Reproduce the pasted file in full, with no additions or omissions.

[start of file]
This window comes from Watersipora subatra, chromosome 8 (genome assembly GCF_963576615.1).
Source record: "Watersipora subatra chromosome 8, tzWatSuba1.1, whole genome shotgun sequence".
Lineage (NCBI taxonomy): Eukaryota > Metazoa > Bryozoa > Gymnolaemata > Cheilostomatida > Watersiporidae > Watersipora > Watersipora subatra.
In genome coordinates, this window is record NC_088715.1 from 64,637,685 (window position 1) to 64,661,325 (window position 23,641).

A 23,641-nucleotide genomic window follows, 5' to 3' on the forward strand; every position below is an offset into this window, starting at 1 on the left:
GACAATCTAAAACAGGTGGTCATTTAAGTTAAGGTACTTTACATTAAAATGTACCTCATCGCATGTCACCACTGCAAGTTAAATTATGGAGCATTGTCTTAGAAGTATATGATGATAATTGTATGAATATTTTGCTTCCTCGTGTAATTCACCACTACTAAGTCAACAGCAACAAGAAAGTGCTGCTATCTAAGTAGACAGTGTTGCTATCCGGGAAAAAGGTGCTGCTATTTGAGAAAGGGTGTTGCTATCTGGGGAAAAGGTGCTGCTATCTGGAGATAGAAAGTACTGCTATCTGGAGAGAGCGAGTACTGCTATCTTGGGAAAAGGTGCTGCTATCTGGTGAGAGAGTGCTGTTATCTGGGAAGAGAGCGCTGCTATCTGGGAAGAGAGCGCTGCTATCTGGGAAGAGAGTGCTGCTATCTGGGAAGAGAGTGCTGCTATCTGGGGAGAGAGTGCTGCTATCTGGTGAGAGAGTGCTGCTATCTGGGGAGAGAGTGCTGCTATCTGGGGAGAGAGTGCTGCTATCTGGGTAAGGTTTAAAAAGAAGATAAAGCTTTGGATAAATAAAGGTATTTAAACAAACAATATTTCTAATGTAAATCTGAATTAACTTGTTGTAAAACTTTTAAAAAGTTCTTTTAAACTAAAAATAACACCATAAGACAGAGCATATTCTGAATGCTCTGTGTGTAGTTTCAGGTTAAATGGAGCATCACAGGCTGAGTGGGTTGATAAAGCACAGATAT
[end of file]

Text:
This window comes from Watersipora subatra, chromosome 8 (genome assembly GCF_963576615.1).
Source record: "Watersipora subatra chromosome 8, tzWatSuba1.1, whole genome shotgun sequence".
Lineage (NCBI taxonomy): Eukaryota > Metazoa > Bryozoa > Gymnolaemata > Cheilostomatida > Watersiporidae > Watersipora > Watersipora subatra.
In genome coordinates, this window is record NC_088715.1 from 64,637,685 (window position 1) to 64,661,325 (window position 23,641).

A 23,641-nucleotide genomic window follows, 5' to 3' on the forward strand; every position below is an offset into this window, starting at 1 on the left:
GACAATCTAAAACAGGTGGTCATTTAAGTTAAGGTACTTTACATTAAAATGTACCTCATCGCATGTCACCACTGCAAGTTAAATTATGGAGCATTGTCTTAGAAGTATATGATGATAATTGTATGAATATTTTGCTTCCTCGTGTAATTCACCACTACTAAGTCAACAGCAACAAGAAAGTGCTGCTATCTAAGTAGACAGTGTTGCTATCCGGGAAAAAGGTGCTGCTATTTGAGAAAGGGTGTTGCTATCTGGGGAAAAGGTGCTGCTATCTGGAGATAGAAAGTACTGCTATCTGGAGAGAGCGAGTACTGCTATCTTGGGAAAAGGTGCTGCTATCTGGTGAGAGAGTGCTGTTATCTGGGAAGAGAGCGCTGCTATCTGGGAAGAGAGCGCTGCTATCTGGGAAGAGAGTGCTGCTATCTGGGAAGAGAGTGCTGCTATCTGGGGAGAGAGTGCTGCTATCTGGTGAGAGAGTGCTGCTATCTGGGGAGAGAGTGCTGCTATCTGGGGAGAGAGTGCTGCTATCTGGGTAAGGTTTAAAAAGAAGATAAAGCTTTGGATAAATAAAGGTATTTAAACAAACAATATTTCTAATGTAAATCTGAATTAACTTGTTGTAAAACTTTTAAAAAGTTCTTTTAAACTAAAAATAACACCATAAGACAGAGCATATTCTGAATGCTCTGTGTGTAGTTTCAGGTTAAATGGAGCATCACAGGCTGAGTGGGTTGATAAAGCACAGATAT